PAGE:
The trial of Mubarak begins with massive domestic and international media coverage, described as 'The Trial of the Century in Egypt'. It is the first time an Arab former president is brought to justice and stands trial in front of his own people in proceedings that are aired live on television. Mubarak is wheeled into the court on a gurney and joins his co-defendants in a cage in the courtroom.
Families of protesters killed in the uprising and supporters of the revolution clash outside the Police Academy.
Mubarak is facing two lawsuits; the first for ordering the killing of protesters, in which he is co-accused with former minister of interior Habib El-Adly and six of his aides.
The second case regards his alleged acceptance of bribes from fugitive Egyptian businessman Hussein Salem, with his sons, Gamal and Alaa Mubarak, facing the same charges. Hundreds of civil claims lawyers attend the first session, resulting in chaotic and impassioned scenes.
4 August 2011: Session No.2
The criminal court, headed by judge Ahmed Refaat, begins to view the evidence presented by the prosecution in the case of killing protesters. The court decides to adjourn the case to 14 August so the defence team can review the evidence.
14 August 2011: Session No.3
The court adjourns the case of ordering the killing of protesters to 5 September after a tense session that was suspended four times due to disorder in the courtroom.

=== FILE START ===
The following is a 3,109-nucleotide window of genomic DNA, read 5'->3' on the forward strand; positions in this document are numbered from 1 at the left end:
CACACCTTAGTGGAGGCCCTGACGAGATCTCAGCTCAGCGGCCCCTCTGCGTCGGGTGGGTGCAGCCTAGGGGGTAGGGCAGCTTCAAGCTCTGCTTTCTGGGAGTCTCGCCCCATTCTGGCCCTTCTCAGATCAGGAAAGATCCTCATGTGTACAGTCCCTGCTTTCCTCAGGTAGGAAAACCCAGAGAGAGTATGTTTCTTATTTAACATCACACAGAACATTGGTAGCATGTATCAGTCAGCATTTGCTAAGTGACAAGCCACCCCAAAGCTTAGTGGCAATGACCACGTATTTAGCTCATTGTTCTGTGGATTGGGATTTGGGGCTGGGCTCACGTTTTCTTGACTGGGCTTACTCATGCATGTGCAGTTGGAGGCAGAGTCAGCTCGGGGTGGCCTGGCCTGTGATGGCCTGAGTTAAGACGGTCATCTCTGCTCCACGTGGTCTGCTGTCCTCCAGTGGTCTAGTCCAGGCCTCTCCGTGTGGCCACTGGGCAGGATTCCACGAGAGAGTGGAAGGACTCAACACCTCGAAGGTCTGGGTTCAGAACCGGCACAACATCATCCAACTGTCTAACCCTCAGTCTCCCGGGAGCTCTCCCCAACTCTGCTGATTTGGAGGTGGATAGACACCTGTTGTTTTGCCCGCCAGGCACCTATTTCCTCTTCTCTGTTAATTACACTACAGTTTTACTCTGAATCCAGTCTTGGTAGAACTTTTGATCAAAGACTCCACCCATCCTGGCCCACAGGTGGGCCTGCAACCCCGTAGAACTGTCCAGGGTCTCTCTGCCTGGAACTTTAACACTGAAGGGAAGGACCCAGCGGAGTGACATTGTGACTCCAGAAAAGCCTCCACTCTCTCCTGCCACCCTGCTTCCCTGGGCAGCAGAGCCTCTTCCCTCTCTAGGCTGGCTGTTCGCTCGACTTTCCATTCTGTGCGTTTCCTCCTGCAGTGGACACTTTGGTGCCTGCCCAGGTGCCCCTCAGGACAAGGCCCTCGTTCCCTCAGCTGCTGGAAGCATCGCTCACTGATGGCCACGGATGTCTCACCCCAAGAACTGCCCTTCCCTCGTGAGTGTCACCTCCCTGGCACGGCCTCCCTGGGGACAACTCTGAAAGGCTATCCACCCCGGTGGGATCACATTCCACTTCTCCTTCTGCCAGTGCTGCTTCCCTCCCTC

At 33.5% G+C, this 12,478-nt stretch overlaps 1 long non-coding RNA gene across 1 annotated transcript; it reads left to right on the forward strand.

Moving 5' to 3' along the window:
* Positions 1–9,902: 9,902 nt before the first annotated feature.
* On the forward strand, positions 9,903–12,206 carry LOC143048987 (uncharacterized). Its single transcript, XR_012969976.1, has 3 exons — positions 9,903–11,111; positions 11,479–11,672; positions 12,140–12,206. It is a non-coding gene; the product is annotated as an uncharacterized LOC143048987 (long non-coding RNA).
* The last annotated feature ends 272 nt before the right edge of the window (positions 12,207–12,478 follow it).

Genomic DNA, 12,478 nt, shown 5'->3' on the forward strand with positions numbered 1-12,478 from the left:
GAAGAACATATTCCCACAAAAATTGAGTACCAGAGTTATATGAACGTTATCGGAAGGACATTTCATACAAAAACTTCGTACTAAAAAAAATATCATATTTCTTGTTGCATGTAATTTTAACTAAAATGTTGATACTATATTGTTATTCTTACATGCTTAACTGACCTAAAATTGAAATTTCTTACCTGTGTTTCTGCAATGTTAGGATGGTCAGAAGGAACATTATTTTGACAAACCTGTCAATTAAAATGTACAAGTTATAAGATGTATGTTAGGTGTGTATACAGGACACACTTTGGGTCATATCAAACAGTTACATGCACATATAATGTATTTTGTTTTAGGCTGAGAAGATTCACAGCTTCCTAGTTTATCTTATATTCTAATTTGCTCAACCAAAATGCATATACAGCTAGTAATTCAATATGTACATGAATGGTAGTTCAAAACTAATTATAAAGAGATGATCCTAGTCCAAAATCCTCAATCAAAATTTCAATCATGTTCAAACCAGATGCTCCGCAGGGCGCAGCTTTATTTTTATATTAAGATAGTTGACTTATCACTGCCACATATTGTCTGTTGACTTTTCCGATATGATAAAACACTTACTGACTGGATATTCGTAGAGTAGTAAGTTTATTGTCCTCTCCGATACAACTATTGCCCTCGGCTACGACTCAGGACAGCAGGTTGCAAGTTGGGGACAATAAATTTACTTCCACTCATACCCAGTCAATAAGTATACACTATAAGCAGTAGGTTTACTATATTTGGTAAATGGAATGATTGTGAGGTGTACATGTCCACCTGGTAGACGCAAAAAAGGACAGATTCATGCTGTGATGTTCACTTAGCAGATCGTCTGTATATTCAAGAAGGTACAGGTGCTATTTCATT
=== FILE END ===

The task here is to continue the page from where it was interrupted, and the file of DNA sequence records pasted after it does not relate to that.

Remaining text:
15 August 2011: Session No.4
Mubarak supporters again clash with families of slain protesters outside the courthouse.
Judge Ahmed Refaat orders the televised broadcast of the trial be stopped, and that the cases against Mubarak and Habib El-Adly for ordering the killing of protesters be combined into one. The trial is adjourned until 5 September. 
5-6 September 2011: Sessions No.5-6
The court hears the testimonies of senior police figures as well as protester eye-witnesses. Clashes between Mubarak supporters and protesters' families erupt again outside the court. 
6 September 2011: Session No.7
The court summons, among others, Field Marshal Tantawi, head of the ruling military and current minister of defence, General Sami Anan, chief of staff and Omar Suleiman, former vice-president and ex-head of intelligence, to listen to their testimonies. A media gag order was issued for security reasons. 
8 September 2011: Session No.8
Court continues to listen to eyewitness testimonies, including that of police officer Essam Shawky who says they were orders to use excessive force against protesters.